The undecapeptide substance P (SP), a neurotransmitter candidate (1–4), exhibits diverse pharmacological effects in many peripheral tissues as well as in the central nervous system (5). It has been shown that different classes of receptors for a given neurotransmitter are often coupled with distinct second messenger mechanisms to induce their biological effects. In that regard, previous reports have shown that the effects of SP in peripheral tissues (6, 7) and hypothalamus (6) are associated with an increased breakdown of phosphatidyl inositol (PI), suggesting that inositol 1, 4, 5-triphosphate may represent the intracellular second messenger coupled to SP receptors. Mantyh et al. (8) found that the rate of PI hydrolysis was proportional to the number of SP binding sites found in various areas of the rat brain. This suggests that these binding sites correspond to functional SP receptors. It has been shown that different tachykinin receptor sub-types have unique 1igand selectivity patterns and brain distributions (9, 10). However, it is not known if these other classes of tachykinin receptor sites are also coupled to PI turnover. Thus, we have studied the effects of different tachykinins (SP, NKA and NKB) on the PI metabolism in various regions of the brain.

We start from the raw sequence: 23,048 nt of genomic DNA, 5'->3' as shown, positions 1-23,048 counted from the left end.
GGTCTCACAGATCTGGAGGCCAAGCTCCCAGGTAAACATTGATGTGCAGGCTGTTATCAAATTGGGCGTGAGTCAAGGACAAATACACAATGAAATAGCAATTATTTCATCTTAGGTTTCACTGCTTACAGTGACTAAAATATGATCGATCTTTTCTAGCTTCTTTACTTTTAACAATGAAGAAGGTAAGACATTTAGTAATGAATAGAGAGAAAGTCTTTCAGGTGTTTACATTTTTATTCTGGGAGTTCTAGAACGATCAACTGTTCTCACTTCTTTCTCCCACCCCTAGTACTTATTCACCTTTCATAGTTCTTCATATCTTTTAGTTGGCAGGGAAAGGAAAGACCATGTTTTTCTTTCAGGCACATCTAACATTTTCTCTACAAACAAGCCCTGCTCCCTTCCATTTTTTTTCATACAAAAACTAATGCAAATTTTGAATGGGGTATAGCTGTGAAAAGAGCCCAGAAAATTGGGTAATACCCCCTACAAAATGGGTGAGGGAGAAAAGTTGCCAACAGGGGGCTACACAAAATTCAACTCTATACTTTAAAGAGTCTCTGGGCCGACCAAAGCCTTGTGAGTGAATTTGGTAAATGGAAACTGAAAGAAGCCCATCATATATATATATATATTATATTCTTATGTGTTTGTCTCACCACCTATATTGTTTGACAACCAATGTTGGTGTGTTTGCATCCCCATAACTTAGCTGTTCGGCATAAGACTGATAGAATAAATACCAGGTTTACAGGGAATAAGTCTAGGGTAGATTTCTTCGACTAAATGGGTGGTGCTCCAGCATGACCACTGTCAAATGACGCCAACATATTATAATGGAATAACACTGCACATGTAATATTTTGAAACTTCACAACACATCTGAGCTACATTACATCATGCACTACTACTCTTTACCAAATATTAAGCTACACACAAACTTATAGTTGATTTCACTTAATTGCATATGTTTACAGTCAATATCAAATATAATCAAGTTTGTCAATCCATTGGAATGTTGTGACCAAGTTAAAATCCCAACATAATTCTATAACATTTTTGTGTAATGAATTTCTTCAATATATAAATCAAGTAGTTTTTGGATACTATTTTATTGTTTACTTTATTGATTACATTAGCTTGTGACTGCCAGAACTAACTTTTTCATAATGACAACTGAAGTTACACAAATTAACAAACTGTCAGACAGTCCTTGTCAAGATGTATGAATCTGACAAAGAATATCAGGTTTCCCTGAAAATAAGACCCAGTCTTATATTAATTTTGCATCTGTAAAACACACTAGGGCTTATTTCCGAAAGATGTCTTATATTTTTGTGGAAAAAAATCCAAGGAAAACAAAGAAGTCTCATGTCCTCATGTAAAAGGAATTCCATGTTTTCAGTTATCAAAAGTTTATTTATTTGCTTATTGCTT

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- Tachykinins and Phosphatidyl Inositol Turnover in Rat Brain
T. V. Dam
- Springer New York
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